Gold Survival Gold Article Updates:
Jan. 30, 2014
- Bad News (is Finally) Good News For Gold
- Money Still Record Cheap Here in NZ
- Lessons (And a First Hand Report) From Japan
- US Debt Ceiling – Forgotten But Not Gone
Bad News (is Finally) Good News For Gold
This morning we’ve seen announcements from both the US central bank as well as our own here at home.
Across the pacific the Bernank was heading his final FOMC meeting, where they all agreed another $10 billion reduction in money printing was warranted. Not a huge surprise perhaps but the reaction to it probably was. Even though the Taper 2.0 was expected US share prices fell. But the bigger surprise to most was probably that the gold price rose immediately after the announcement after making a higher low. On top of this most mining shares were up around 2%, while the DOW was down 1.19%.
So gold and its miners rising on what has, for the past 6 months (the taper), been seen as gold negative news is a positive to us. We have seen a stealth rise thus far in 2014. We reckon we might see that continue without too much fuss and fanfare. Big Bank analysts are almost universally bearish on gold still, with most predicting the price to fall further in 2014. So if the price continues to tick steadily higher without being noticed by too many that will bode well for the long run.
We doubt it will be so simple for the Fed to just keep reducing $10 billion every month for the rest of the year as is expected. But they undoubtedly have ways to keep the pumps flowing while saying they are reducing. This interesting article we came across reckons the fed actually bought $94 billion last year not $85 billion they said they did. So therefore the first taper would only get them back to the level they were meant to be at for 2013.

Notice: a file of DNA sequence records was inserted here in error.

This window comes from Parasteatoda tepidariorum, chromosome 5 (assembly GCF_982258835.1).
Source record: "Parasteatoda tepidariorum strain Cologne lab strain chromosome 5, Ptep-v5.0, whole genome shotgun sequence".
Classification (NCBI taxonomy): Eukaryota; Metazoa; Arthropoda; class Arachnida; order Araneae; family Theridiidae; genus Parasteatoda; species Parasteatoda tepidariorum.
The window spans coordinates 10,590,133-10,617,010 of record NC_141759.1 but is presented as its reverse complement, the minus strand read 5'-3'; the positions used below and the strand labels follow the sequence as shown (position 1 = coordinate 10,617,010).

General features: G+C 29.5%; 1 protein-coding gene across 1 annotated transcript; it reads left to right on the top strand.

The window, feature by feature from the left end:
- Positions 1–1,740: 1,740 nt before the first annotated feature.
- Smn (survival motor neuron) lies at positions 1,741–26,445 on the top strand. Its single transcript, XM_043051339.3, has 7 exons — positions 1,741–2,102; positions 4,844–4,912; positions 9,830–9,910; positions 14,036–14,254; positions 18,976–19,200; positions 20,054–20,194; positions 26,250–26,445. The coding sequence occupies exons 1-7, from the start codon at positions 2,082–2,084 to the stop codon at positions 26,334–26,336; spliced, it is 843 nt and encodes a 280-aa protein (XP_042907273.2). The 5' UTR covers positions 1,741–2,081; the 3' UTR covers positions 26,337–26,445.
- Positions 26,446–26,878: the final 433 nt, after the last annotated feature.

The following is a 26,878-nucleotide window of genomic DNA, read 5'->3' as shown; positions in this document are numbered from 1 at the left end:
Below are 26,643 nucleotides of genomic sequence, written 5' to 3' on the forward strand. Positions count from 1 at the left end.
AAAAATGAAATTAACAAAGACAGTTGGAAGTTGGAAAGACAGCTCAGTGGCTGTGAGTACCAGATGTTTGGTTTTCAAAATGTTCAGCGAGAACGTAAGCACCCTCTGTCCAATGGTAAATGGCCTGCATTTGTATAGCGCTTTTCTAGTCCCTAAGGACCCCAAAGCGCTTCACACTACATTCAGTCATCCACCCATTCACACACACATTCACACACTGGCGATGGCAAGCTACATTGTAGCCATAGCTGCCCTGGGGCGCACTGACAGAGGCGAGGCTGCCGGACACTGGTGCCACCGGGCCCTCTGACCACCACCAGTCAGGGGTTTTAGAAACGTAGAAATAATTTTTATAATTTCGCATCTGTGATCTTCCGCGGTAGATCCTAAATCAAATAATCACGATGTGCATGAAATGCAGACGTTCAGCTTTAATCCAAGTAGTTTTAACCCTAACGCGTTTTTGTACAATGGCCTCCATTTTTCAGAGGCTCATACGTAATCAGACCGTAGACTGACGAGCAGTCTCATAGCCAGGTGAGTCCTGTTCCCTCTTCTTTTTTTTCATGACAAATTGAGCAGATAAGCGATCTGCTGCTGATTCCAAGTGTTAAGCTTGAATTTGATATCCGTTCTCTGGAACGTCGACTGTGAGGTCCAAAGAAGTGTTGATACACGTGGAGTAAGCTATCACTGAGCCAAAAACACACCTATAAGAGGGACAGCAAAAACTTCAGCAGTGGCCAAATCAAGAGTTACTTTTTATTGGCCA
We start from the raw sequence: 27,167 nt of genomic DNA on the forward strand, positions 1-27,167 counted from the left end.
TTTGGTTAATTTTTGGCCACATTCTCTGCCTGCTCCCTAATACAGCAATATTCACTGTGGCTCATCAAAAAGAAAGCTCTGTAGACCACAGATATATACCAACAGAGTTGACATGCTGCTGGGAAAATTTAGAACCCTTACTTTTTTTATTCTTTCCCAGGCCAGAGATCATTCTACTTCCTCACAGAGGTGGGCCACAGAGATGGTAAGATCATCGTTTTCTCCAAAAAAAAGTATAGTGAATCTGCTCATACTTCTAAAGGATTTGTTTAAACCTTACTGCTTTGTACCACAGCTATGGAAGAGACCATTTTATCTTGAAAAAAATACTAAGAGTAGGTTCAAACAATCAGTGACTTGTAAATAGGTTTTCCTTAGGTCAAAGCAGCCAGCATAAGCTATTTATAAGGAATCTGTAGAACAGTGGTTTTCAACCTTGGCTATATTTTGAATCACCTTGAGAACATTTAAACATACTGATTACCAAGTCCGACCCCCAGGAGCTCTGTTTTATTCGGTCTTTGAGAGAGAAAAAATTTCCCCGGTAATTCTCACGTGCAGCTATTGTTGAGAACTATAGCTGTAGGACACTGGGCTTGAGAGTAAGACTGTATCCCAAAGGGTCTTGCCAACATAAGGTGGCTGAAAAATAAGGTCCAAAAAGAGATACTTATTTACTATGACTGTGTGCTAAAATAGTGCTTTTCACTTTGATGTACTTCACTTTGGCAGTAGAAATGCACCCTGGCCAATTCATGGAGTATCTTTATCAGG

Money Still Record Cheap Here in NZ
Meanwhile here at home, down in Wellington, The Reserve Bank of New Zealand (RBNZ) this morning left interest rates at record lows, surprising quite a few economists. Although most expect them to raise rates in March now.
The end of the RBNZ statement read:
“While headline inflation has been moderate, inflationary pressures are expected to increase over the next two years. In this environment, there is a need to return interest rates to more-normal levels. The Bank expects to start this adjustment soon.
The Bank remains committed to increasing the OCR as needed to keep future average inflation near the 2 percent target mid-point. The scale and speed of the rise in the OCR will depend on future economic indicators.”
We also doubt it will be as obvious as just a series of steady raising of interest rates here in NZ. Odds are there will be a hiccup in the next couple of years – most likely one offshore to impact us here like the last one in 2008. So maybe we could see rates rise in the short term before being cut again before too long.
The New Zealand dollar fell almost a cent after the RBNZ rate hold announcement to just under 0.82. Perhaps showing that much of the good news is priced into the NZ economy already as we noted last week in NZ “Rock Star” Economy Already Priced into NZD?